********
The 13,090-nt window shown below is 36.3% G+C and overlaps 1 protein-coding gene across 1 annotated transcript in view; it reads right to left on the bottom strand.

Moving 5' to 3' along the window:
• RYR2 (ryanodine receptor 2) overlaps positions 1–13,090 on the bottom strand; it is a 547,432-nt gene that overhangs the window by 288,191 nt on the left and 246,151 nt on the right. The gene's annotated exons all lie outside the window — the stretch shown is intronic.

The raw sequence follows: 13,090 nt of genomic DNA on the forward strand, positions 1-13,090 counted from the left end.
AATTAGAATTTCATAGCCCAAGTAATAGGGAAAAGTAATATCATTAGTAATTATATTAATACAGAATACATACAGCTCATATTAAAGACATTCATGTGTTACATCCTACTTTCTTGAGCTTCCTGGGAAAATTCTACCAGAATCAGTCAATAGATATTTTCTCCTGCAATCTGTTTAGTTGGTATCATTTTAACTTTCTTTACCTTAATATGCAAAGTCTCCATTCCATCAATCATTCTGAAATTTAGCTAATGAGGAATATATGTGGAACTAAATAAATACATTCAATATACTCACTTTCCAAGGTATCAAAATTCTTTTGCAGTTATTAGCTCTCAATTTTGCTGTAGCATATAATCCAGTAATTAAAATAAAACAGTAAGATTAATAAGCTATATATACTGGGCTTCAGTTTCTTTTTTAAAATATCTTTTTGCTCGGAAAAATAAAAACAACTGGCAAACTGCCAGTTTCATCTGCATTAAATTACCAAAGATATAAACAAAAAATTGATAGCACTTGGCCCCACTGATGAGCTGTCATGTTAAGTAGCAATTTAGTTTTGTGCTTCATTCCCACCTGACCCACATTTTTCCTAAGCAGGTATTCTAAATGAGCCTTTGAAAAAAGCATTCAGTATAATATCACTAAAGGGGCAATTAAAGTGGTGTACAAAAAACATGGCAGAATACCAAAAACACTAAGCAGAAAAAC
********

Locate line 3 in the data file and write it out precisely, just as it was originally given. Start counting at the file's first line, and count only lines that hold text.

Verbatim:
• RYR2 (ryanodine receptor 2) overlaps positions 1–13,090 on the bottom strand; it is a 547,432-nt gene that overhangs the window by 288,191 nt on the left and 246,151 nt on the right. The gene's annotated exons all lie outside the window — the stretch shown is intronic.